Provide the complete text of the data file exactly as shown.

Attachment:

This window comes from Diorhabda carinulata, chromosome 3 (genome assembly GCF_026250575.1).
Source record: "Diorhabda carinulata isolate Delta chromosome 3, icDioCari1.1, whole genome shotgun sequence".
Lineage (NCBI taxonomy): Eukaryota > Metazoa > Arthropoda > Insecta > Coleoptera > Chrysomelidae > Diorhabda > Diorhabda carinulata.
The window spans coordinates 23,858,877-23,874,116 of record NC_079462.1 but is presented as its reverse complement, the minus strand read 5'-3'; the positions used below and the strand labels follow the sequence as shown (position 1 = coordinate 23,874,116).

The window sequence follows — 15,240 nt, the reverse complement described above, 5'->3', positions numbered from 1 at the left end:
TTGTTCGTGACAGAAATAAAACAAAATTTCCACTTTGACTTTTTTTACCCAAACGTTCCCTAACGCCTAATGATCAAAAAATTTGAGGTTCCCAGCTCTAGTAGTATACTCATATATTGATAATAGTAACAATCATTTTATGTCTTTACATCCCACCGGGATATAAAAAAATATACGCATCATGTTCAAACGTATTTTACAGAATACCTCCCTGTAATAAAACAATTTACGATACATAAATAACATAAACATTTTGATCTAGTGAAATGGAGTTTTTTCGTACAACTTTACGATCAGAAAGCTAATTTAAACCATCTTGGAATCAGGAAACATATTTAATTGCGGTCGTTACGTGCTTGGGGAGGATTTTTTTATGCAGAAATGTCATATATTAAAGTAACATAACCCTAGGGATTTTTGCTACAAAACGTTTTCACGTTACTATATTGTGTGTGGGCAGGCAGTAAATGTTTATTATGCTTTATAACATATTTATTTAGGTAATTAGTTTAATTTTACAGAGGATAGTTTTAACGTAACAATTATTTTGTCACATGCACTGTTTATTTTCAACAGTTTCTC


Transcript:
This window comes from Diorhabda carinulata, chromosome 3 (genome assembly GCF_026250575.1).
Source record: "Diorhabda carinulata isolate Delta chromosome 3, icDioCari1.1, whole genome shotgun sequence".
Lineage (NCBI taxonomy): Eukaryota > Metazoa > Arthropoda > Insecta > Coleoptera > Chrysomelidae > Diorhabda > Diorhabda carinulata.
The window spans coordinates 23,858,877-23,874,116 of record NC_079462.1 but is presented as its reverse complement, the minus strand read 5'-3'; the positions used below and the strand labels follow the sequence as shown (position 1 = coordinate 23,874,116).

The window sequence follows — 15,240 nt, the reverse complement described above, 5'->3', positions numbered from 1 at the left end:
TTGTTCGTGACAGAAATAAAACAAAATTTCCACTTTGACTTTTTTTACCCAAACGTTCCCTAACGCCTAATGATCAAAAAATTTGAGGTTCCCAGCTCTAGTAGTATACTCATATATTGATAATAGTAACAATCATTTTATGTCTTTACATCCCACCGGGATATAAAAAAATATACGCATCATGTTCAAACGTATTTTACAGAATACCTCCCTGTAATAAAACAATTTACGATACATAAATAACATAAACATTTTGATCTAGTGAAATGGAGTTTTTTCGTACAACTTTACGATCAGAAAGCTAATTTAAACCATCTTGGAATCAGGAAACATATTTAATTGCGGTCGTTACGTGCTTGGGGAGGATTTTTTTATGCAGAAATGTCATATATTAAAGTAACATAACCCTAGGGATTTTTGCTACAAAACGTTTTCACGTTACTATATTGTGTGTGGGCAGGCAGTAAATGTTTATTATGCTTTATAACATATTTATTTAGGTAATTAGTTTAATTTTACAGAGGATAGTTTTAACGTAACAATTATTTTGTCACATGCACTGTTTATTTTCAACAGTTTCTC